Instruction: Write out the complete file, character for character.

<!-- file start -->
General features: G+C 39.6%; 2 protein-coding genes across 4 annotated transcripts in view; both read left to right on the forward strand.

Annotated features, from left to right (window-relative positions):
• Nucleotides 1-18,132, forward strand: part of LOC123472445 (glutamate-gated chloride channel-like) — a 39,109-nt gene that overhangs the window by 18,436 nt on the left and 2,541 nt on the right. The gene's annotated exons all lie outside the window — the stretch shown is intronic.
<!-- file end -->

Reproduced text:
General features: G+C 39.6%; 2 protein-coding genes across 4 annotated transcripts in view; both read left to right on the forward strand.

Annotated features, from left to right (window-relative positions):
• Nucleotides 1-18,132, forward strand: part of LOC123472445 (glutamate-gated chloride channel-like) — a 39,109-nt gene that overhangs the window by 18,436 nt on the left and 2,541 nt on the right. The gene's annotated exons all lie outside the window — the stretch shown is intronic.